29 January 2008
Something Fishy About Rocketing Oceanic Nitrogen Levels
by Kate Melville
A Canadian-U.S. study, published in Nature Geoscience, has found that commercial fisheries play an unexpected role in the decline of water quality in coastal waters. Researchers Roxane Maranger and Nina Caraco suggest that the collapse of the fisheries from decades of over fishing has played a significant role in disturbing the balance between nitrogen entering and leaving coastal water systems.
The study, examining 58 of the world's coastal regions, shows how failing to maintain ecosystems in a sustainable manner has wide-ranging consequences. Using data provided by the United Nations, Maranger and Caraco found that commercial fishing has played an important, yet declining, role in removing man-made nitrogen from coastal waters.
"Fish accumulate nitrogen as biomass, and when humans move fish from the ocean to the table through commercial fisheries, they are returning part of this terrestrial nitrogen generated by humans back to the land," said Maranger, a biology professor at the Université de Montréal (Canada).
Caraco, an aquatic biogeochemist at the Cary Institue of Ecosystem Studies in New York notes: "While nitrogen is essential to plant and animal life in oceans, human export of nitrogen from land to ocean has resulted in exploding nitrogen levels in coastal waters over the past century. Nitrogen-rich fertilizer that's applied to farmland eventually makes its way into coastal waters via a network of streams and rivers. Fertilizer run-off is a significant source of nitrogen pollution to many coastal regions around the world."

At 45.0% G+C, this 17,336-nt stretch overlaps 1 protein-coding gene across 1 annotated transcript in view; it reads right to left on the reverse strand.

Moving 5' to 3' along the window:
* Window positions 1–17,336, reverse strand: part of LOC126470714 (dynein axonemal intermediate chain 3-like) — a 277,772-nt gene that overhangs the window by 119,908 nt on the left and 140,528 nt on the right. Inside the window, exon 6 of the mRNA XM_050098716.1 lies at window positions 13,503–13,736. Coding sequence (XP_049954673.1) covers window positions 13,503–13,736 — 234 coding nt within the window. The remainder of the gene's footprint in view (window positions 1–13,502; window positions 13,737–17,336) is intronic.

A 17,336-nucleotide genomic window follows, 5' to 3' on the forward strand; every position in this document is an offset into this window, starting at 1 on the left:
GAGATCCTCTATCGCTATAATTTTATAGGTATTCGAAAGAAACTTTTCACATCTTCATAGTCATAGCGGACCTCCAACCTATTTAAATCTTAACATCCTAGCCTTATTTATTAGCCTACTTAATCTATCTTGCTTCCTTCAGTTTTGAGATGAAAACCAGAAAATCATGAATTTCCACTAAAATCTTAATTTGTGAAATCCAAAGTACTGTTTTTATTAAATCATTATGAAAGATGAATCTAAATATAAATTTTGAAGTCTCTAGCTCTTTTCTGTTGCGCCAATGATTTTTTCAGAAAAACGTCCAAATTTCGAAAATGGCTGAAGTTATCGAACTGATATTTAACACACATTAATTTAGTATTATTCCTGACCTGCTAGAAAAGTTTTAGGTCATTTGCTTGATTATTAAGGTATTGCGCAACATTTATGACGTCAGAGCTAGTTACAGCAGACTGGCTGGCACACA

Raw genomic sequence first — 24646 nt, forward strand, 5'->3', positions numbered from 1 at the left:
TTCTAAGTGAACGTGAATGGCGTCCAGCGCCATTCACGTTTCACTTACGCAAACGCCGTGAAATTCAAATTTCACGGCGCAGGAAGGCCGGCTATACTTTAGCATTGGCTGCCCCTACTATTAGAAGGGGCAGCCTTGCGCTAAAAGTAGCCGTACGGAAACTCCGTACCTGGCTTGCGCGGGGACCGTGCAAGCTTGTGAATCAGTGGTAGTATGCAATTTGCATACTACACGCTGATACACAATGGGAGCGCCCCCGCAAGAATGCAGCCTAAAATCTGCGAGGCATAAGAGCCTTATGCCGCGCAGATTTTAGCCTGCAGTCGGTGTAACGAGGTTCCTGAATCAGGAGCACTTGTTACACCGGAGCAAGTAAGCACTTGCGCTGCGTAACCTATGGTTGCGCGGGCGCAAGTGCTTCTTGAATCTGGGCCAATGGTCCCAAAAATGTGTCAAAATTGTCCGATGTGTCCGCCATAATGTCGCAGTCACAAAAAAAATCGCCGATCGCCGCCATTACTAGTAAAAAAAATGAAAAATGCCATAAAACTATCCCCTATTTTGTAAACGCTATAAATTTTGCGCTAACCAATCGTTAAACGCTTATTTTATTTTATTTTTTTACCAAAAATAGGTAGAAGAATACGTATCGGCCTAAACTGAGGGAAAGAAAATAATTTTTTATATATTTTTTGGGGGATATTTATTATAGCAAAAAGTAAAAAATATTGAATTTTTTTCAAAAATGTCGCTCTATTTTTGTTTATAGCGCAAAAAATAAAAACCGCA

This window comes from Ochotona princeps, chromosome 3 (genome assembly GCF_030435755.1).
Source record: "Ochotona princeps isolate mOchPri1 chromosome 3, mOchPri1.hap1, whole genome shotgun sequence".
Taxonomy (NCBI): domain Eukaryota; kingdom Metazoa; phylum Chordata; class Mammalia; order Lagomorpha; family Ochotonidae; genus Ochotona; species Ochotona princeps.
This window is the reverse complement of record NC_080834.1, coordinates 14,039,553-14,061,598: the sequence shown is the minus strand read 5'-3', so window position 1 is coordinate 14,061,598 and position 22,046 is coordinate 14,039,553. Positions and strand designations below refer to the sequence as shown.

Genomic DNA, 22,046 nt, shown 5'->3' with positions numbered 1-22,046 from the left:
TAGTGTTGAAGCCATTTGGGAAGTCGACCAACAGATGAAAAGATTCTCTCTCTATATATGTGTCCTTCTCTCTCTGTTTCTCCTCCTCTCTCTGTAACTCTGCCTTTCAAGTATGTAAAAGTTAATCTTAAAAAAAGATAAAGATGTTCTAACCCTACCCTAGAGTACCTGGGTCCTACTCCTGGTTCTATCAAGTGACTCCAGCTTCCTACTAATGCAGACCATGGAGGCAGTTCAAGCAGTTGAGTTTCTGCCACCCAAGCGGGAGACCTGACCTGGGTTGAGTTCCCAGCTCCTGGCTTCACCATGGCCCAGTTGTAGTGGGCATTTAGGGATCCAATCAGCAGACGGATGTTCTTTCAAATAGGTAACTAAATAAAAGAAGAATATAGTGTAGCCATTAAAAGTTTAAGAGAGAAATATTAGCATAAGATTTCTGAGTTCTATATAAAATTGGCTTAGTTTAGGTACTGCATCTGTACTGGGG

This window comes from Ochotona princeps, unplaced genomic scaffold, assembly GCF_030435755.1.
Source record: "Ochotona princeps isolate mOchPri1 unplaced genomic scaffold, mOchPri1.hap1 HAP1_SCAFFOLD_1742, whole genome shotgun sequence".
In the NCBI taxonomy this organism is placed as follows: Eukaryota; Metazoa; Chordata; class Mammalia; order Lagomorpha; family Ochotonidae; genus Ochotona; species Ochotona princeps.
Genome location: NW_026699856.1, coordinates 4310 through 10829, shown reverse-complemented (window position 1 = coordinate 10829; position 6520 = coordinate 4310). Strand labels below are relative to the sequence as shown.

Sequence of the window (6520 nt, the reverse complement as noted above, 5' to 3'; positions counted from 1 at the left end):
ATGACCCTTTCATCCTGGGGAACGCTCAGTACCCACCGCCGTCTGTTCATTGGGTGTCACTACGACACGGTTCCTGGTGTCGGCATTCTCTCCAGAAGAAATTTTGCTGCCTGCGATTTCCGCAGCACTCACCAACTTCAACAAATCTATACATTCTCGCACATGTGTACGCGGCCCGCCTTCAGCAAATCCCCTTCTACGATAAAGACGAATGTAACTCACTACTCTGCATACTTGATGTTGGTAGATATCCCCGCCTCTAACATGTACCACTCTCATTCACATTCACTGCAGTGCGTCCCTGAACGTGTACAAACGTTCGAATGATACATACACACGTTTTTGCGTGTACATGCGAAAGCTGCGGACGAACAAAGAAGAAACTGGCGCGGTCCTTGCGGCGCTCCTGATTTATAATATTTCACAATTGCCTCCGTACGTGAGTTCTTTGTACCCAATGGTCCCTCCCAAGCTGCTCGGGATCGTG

Four decades ago, commercial fishing removed the equivalent of 60 percent of the nitrogen from coastal oceans that entered as fertilizers. Today, this figure has dropped to 20 percent. "This is bad news," says Maranger. "Increased nitrogen levels in coastal ocean ecosystems throughout the world have resulted in excessive plant growth, lack of oxygen, severe reductions in water quality and in fish and other animal populations."
Source: University of Montreal